NEMA 6P: Has same characteristics as NEMA 6 rating but can stay submerged longerIP67: Lends total protection against water damage from submersion up to 1 meter (3.3 ft) and from dust ingress
NEMA 12: Protects against dripping or dust for indoor use onlyIP52: Prevents both dust ingress and vertically entering water sprays
NEMA 12K: Is suitable for indoor use only with knockouts and protects against dust and dripsIP52: Stops vertical water and dust from entering
NEMA 13: Is dust-tight and oil tight for indoor use onlyIP54: Prevents dust accumulation inside and protects against water spray from any direction

NEMA Enclosure Ratings

NEMA enclosure ratings offer manufacturers a way to showcase the various environments and conditions from which their cabinets can protect electrical interiors. As the table shows, the NEMA ratings indicate indoor or outdoor use. Ratings 1 through 6, 12 and 13 have applications in nonhazardous areas. Enclosures with ratings of 7 through 10 have specific hazardous location uses, such as in medical care, mines or locations with potentially explosive substances nearby.

To use NEMA ratings appropriately, consider the enclosure’s location and the environmental conditions the interior needs protection from. Use these criteria to find the best rating for an enclosure’s use.

Some of the most popular options are cabinets with NEMA ratings of 3 or 4 because they accommodate outdoor applications and can withstand multiple weather types. Type 3R enclosures offer good general outdoor protection from rain and sleet. In the Northeastern United States, where the weather can change unpredictably, such security is required for any outdoor electrical equipment and housing.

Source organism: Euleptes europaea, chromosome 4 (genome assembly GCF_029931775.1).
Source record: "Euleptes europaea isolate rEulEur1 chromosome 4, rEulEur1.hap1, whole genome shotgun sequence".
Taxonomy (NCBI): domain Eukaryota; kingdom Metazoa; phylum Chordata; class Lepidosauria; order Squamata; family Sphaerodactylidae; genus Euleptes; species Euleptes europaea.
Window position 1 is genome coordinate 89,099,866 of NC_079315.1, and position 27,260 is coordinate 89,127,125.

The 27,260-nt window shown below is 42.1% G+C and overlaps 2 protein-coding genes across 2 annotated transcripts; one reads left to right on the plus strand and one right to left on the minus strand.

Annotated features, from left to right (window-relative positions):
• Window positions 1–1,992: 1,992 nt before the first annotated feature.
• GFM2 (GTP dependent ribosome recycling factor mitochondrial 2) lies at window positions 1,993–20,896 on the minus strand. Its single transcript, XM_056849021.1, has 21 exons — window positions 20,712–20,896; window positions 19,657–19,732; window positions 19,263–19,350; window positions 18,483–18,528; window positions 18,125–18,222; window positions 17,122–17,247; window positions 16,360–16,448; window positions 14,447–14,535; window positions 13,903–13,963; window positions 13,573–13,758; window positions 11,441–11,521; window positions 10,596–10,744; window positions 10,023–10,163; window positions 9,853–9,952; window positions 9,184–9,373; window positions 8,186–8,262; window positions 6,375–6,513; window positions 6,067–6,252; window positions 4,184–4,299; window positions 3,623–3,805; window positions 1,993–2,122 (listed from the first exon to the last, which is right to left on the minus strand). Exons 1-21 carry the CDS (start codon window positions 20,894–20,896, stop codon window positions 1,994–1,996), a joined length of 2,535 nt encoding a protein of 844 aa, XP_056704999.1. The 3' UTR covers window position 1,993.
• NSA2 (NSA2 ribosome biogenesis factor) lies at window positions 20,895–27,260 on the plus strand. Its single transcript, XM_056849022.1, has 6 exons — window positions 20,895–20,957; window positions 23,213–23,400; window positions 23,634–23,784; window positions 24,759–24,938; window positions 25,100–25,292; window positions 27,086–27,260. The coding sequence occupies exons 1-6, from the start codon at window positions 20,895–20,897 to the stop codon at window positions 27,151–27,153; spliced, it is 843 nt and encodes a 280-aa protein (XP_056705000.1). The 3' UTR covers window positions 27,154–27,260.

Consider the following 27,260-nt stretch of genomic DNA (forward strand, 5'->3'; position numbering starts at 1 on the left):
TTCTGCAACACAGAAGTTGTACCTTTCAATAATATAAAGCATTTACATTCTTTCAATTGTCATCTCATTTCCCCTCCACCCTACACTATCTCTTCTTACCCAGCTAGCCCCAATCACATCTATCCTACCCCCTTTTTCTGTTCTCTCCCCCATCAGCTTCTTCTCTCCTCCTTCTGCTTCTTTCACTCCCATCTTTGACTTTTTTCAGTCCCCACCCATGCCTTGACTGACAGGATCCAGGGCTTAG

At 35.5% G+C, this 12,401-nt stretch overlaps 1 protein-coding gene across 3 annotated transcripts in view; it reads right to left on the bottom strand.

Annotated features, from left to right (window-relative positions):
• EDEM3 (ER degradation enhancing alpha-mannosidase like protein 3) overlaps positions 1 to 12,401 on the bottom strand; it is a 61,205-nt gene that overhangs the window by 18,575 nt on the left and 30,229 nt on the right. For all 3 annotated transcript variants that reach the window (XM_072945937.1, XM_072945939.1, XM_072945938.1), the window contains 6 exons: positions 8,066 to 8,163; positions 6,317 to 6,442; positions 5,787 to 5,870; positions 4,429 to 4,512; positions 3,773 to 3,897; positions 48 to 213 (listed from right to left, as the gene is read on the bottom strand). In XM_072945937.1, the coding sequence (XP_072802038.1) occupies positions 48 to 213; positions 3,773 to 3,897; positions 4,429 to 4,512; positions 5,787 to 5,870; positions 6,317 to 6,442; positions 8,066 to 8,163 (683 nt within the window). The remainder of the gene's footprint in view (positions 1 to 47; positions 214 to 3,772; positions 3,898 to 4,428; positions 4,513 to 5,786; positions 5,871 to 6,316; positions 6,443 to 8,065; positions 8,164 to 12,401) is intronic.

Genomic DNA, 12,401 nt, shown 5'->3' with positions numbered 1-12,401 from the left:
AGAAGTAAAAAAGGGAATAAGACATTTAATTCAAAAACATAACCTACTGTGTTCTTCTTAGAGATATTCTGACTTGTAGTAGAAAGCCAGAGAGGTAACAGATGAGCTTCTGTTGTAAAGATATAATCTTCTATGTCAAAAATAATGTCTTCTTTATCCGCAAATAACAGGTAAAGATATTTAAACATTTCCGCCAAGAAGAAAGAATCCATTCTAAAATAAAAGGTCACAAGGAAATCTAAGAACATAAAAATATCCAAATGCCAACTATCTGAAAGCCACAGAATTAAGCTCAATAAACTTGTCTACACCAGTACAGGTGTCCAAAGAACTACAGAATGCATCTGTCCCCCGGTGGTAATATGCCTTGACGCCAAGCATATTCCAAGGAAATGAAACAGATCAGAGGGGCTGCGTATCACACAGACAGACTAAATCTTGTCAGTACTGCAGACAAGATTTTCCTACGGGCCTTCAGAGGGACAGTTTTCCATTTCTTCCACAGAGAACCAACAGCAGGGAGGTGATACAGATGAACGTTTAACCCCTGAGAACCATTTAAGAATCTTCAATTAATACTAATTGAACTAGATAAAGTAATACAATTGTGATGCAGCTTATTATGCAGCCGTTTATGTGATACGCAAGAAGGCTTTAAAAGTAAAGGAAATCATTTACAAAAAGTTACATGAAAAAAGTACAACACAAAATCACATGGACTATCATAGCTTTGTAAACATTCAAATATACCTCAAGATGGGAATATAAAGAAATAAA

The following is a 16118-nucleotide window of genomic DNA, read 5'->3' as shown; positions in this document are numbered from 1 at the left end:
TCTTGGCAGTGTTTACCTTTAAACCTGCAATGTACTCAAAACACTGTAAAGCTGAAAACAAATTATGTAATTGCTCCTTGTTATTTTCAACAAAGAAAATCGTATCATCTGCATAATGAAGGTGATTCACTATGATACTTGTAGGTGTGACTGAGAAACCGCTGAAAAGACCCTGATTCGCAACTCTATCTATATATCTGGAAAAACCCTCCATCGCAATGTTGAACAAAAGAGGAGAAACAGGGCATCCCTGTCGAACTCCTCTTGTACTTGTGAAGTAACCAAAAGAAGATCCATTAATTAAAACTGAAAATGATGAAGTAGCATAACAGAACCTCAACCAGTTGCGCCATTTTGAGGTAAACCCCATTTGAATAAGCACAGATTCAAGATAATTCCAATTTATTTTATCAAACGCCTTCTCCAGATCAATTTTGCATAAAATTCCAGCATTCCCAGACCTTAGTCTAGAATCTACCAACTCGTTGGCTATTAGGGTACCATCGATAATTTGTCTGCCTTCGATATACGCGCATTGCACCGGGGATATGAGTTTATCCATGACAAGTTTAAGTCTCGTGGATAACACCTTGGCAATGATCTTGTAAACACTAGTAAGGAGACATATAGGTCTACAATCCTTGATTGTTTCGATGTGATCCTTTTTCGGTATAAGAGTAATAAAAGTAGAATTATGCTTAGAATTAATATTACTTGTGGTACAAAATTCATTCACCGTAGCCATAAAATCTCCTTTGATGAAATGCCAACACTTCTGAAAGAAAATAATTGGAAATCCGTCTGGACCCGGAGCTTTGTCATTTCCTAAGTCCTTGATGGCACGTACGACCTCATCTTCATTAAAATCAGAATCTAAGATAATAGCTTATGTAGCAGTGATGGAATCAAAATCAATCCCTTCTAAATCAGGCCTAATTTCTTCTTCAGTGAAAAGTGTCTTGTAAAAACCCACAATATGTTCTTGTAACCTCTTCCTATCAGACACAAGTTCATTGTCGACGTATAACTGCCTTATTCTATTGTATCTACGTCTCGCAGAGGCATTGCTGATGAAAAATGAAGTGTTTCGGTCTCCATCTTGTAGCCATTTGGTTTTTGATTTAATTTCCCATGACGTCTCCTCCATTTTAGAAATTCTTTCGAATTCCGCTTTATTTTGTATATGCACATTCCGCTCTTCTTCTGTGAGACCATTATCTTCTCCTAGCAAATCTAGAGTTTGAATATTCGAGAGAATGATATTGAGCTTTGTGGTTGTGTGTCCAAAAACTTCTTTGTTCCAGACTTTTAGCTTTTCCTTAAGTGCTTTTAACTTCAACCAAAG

However, for more comprehensive protection that can work inside or out, NEMA rating 4X is the better option thanks to its watertight seals, dust protection and corrosion resistance. Enclosures with this setting can even protect against the harsh conditions of an offshore environment.

IP Enclosure Ratings

Though more common among international manufacturers, IP enclosure ratings still may appear on some American-made electrical cabinets. To read these ratings, understand that they may have two or three numbers. These correspond to how they protect from solids, liquids and impacts. However, for some devices that do not have a specific rating, X replaces the number.

The first number relates to the size of the objects the cabinet prevents from entering. A value of zero indicates no protection. Low numbers signal that the cabinet stops hands from getting inside but not dust. The highest value for this designation, six, indicates complete protection from any dust entering the enclosure.

Next in the value is the number indicating liquid entry protection. These digits range from zero to eight and display the increasing amounts of protection from water getting inside the enclosure. A zero means there is no water protection, while an eight stops water from entering even when the enclosure goes under pressurized water.

Lastly, the third value gives how much mechanical impact the enclosure can withstand. In some devices, this may be present because most codes do not require its presence. As with other numbers, zero for this third value corresponds with no protection. The values increase to six, preventing damage from a 5 kg (11 lbs.) weight dropped from 40 cm (1.31 ft).

Request a Quote From APX Enclosures for NEMA-Rated Electrical Enclosures

Finding NEMA-rated electrical cabinets ensures the protection of the components inside. Without the correct rating, the safety of nearby workers decreases, while the risk of losing money from electrical damage increases. With the right enclosures, businesses can avoid these problems. 

Our customizable enclosures provide solutions for many different environments and situations. For more information on NEMA-rated enclosures, explore our 3R and 4X offerings or contact us at APX Enclosures. You can also request a quote for an enclosure that meets your business’s protection needs.